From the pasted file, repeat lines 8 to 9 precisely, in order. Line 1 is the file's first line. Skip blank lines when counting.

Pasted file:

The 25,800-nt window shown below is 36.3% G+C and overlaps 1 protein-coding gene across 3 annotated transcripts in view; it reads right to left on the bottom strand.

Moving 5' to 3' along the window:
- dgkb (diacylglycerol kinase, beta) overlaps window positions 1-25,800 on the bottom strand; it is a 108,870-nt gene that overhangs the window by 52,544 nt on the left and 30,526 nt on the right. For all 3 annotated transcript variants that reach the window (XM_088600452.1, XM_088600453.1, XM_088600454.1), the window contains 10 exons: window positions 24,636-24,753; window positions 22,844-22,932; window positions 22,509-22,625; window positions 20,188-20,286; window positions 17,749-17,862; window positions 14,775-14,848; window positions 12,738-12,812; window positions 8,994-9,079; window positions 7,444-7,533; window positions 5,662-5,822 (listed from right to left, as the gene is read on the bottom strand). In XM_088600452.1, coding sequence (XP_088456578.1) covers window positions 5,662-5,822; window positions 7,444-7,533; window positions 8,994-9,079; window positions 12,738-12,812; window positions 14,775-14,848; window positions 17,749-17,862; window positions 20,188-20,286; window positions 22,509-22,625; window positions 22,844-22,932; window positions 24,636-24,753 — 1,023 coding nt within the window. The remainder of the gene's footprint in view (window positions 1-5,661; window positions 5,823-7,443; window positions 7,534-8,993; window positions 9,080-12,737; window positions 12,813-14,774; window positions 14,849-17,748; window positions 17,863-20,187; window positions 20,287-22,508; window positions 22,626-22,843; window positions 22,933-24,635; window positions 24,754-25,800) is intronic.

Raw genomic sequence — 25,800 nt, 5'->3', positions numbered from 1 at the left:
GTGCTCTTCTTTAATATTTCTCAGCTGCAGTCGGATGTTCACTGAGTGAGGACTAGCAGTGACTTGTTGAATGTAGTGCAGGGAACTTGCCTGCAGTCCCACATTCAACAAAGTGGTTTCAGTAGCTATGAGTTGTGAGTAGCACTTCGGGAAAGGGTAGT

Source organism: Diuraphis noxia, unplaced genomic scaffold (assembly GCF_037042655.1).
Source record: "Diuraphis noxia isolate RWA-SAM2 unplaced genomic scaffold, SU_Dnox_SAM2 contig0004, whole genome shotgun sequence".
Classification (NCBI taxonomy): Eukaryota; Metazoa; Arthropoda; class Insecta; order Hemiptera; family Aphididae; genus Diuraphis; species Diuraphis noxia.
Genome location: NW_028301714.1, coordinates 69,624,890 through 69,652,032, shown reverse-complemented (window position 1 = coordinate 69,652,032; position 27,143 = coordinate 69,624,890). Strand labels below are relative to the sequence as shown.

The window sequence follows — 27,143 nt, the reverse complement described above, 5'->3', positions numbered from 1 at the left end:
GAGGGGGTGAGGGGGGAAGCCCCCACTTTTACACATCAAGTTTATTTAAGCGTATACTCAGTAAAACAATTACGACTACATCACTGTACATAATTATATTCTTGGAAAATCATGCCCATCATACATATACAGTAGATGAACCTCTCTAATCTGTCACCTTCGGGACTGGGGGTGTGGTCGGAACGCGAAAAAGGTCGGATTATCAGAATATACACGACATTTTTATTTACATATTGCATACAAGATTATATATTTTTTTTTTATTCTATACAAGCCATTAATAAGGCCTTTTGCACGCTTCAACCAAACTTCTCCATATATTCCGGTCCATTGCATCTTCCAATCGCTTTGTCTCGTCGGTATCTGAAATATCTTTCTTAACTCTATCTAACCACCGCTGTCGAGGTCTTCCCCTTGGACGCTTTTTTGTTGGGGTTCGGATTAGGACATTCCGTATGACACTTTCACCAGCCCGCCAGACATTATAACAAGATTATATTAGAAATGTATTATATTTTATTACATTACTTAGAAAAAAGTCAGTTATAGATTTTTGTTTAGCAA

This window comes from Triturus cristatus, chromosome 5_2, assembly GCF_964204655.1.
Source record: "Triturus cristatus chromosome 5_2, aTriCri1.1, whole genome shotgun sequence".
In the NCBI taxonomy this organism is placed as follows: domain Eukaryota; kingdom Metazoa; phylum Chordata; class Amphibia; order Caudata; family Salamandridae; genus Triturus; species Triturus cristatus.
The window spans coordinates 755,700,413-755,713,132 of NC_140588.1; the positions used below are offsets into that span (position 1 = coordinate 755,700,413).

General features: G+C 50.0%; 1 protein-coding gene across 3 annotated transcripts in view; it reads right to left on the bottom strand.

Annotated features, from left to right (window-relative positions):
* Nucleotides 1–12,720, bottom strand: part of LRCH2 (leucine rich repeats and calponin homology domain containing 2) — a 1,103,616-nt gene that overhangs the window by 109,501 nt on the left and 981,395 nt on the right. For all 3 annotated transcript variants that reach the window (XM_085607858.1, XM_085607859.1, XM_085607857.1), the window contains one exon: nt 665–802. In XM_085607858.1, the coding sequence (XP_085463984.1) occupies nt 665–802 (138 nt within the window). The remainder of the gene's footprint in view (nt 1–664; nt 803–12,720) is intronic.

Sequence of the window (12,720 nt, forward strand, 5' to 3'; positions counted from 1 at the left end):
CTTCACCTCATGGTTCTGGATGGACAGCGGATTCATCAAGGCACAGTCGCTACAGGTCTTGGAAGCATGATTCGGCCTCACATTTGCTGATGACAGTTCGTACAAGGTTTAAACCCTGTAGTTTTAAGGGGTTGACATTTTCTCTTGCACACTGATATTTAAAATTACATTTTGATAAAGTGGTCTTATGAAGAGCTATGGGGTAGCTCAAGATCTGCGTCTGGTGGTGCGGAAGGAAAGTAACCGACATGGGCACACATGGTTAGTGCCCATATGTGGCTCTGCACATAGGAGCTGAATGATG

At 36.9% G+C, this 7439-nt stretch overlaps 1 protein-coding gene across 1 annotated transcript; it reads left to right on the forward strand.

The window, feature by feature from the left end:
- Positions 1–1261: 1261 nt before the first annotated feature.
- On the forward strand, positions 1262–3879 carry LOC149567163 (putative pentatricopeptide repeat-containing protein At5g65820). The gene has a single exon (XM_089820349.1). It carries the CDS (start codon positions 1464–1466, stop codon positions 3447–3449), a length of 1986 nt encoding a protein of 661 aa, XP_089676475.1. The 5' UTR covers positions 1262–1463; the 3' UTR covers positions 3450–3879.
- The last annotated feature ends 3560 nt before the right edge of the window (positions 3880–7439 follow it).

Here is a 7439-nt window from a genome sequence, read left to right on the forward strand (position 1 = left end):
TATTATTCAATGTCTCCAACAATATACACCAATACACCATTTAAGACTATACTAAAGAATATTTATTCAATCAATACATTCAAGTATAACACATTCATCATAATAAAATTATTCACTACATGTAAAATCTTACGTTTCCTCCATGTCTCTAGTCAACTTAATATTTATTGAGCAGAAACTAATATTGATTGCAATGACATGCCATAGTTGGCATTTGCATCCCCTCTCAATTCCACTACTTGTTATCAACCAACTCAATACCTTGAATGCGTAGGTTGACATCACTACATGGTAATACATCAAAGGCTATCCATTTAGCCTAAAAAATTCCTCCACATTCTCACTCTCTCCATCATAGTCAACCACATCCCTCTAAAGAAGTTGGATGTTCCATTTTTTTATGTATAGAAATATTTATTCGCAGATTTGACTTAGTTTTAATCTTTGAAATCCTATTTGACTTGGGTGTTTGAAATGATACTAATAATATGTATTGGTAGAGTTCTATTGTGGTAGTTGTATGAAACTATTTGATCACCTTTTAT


Classification (NCBI taxonomy): Eukaryota; Metazoa; Arthropoda; class Insecta; order Hemiptera; family Aphididae; genus Diuraphis; species Diuraphis noxia.
Genome location: NW_028301714.1, coordinates 69,624,890 through 69,652,032, shown reverse-complemented (window position 1 = coordinate 69,652,032; position 27,143 = coordinate 69,624,890). Strand labels below are relative to the sequence as shown.